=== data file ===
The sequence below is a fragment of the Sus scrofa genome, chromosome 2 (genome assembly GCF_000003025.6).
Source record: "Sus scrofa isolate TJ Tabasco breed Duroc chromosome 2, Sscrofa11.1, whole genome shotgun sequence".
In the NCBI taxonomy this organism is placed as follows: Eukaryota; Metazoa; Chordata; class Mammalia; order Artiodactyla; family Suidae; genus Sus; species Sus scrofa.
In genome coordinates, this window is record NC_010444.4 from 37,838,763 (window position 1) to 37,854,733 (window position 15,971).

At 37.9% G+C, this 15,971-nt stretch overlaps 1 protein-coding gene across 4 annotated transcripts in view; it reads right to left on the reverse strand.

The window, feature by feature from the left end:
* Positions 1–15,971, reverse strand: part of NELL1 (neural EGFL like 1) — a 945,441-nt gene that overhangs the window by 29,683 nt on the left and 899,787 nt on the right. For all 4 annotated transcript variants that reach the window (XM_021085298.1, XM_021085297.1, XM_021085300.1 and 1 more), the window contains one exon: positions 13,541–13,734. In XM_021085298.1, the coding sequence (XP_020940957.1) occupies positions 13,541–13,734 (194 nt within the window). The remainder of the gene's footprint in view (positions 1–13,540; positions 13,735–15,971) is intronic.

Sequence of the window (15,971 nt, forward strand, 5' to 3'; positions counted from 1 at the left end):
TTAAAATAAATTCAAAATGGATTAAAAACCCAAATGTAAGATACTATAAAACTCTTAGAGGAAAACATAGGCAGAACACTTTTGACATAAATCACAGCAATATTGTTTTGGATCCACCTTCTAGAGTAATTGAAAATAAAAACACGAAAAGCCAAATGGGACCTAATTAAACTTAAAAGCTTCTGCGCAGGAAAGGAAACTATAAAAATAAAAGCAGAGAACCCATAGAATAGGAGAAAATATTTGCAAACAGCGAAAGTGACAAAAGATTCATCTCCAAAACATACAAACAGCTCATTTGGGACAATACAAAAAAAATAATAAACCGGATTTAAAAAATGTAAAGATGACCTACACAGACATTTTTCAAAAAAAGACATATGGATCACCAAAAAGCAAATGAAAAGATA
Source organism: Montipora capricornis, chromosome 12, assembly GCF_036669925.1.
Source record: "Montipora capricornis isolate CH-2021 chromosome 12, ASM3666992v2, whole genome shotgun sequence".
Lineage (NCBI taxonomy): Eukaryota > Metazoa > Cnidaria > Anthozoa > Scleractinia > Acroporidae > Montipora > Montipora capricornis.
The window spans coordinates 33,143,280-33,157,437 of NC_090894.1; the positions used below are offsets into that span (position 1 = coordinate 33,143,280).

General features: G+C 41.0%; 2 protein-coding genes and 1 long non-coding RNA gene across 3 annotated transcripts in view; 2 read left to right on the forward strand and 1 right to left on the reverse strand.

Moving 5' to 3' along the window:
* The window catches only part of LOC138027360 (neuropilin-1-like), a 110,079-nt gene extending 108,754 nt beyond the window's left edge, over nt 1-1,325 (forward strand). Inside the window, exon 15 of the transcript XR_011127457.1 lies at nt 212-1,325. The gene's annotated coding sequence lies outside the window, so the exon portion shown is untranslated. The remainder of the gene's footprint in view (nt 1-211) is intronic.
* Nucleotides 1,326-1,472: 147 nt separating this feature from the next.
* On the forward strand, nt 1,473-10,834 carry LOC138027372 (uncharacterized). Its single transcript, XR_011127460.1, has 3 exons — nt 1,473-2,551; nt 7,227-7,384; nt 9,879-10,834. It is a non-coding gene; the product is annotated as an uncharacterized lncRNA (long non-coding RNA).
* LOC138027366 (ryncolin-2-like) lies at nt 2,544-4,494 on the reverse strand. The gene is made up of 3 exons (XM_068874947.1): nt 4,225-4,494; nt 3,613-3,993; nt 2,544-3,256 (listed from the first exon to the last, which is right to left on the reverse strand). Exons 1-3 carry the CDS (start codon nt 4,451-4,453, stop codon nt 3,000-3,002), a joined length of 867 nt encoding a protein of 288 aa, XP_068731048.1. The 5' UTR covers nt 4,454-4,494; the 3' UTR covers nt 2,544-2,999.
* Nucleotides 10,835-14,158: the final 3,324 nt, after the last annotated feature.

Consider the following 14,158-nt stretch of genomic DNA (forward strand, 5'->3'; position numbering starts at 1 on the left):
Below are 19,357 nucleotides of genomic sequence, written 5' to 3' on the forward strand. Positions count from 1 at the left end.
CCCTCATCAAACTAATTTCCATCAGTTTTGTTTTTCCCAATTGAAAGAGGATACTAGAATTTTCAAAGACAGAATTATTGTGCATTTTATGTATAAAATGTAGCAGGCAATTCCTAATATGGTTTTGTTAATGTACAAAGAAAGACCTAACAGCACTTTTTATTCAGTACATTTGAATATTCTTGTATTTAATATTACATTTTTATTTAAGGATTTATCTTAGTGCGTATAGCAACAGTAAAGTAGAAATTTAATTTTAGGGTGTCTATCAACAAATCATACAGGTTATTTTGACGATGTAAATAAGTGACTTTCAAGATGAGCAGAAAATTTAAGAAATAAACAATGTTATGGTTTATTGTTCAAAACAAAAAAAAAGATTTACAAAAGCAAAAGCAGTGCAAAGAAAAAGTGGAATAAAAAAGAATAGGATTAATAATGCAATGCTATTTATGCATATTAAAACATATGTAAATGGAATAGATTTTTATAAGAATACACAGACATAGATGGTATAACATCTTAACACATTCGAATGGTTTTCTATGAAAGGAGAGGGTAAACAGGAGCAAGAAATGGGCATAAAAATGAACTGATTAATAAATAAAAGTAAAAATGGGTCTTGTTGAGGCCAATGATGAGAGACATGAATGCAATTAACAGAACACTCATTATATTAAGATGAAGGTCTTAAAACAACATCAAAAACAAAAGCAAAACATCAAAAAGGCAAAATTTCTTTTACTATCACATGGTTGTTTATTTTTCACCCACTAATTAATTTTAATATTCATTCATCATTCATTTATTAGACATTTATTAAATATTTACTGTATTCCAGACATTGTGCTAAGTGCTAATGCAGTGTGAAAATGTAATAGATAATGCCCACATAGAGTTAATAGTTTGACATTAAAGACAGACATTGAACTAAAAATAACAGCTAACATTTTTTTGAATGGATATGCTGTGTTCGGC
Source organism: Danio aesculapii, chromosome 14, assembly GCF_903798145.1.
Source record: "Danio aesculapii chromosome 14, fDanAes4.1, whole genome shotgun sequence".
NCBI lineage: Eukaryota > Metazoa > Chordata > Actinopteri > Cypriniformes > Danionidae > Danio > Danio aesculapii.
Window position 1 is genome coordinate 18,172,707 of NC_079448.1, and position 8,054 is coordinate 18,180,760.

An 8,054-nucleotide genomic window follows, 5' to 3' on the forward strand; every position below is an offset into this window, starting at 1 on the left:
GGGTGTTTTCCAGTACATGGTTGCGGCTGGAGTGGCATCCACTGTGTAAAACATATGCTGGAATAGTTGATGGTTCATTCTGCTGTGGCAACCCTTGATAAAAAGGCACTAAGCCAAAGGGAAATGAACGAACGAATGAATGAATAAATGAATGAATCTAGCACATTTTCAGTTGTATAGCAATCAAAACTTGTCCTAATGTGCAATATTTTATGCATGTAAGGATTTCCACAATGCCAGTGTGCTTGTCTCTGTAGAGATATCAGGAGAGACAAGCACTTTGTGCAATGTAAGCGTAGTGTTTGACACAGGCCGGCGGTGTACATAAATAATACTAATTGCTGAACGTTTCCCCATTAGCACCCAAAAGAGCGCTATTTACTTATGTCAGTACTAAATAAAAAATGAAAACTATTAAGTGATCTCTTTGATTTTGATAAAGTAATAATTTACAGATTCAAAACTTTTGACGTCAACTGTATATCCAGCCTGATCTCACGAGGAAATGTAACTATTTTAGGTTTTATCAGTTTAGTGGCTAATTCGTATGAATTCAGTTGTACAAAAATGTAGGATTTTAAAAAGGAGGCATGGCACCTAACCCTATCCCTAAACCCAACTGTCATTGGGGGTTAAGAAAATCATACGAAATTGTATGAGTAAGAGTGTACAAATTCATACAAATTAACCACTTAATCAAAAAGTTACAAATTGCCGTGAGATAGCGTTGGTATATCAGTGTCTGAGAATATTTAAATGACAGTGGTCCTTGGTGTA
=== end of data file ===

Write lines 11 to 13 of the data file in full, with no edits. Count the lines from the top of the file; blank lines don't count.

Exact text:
Source record: "Montipora capricornis isolate CH-2021 chromosome 12, ASM3666992v2, whole genome shotgun sequence".
Lineage (NCBI taxonomy): Eukaryota > Metazoa > Cnidaria > Anthozoa > Scleractinia > Acroporidae > Montipora > Montipora capricornis.
The window spans coordinates 33,143,280-33,157,437 of NC_090894.1; the positions used below are offsets into that span (position 1 = coordinate 33,143,280).